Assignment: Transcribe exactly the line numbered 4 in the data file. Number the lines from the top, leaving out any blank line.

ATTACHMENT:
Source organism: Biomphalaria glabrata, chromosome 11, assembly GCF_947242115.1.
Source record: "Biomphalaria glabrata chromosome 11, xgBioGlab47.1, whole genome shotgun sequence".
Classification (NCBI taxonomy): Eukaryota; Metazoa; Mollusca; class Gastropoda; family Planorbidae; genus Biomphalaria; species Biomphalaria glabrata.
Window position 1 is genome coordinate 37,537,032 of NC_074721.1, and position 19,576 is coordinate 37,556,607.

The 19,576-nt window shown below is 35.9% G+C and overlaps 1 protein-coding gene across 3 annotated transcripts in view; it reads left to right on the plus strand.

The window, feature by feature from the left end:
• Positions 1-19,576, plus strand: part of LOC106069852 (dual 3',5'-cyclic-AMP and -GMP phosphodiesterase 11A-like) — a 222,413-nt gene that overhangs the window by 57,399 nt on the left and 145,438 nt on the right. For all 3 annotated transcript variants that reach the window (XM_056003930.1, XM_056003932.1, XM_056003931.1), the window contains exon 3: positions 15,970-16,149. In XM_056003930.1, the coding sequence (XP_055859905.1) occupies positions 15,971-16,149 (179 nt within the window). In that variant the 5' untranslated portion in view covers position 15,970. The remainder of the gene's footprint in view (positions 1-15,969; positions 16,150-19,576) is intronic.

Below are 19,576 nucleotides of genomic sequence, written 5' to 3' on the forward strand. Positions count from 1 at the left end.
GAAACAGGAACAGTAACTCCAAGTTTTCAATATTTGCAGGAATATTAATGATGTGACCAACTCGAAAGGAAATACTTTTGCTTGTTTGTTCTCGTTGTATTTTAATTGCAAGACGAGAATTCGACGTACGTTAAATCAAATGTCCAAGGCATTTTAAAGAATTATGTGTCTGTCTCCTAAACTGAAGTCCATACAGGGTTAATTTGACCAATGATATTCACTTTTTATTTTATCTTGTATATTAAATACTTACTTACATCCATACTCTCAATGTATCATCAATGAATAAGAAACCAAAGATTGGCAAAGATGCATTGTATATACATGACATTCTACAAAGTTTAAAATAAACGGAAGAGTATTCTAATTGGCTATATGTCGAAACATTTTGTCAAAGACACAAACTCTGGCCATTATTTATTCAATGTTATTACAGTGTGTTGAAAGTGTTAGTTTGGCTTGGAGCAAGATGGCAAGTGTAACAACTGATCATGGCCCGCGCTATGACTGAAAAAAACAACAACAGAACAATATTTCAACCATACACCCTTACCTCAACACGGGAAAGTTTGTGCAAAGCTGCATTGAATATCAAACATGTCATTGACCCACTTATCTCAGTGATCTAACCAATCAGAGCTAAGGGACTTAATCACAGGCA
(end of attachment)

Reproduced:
Window position 1 is genome coordinate 37,537,032 of NC_074721.1, and position 19,576 is coordinate 37,556,607.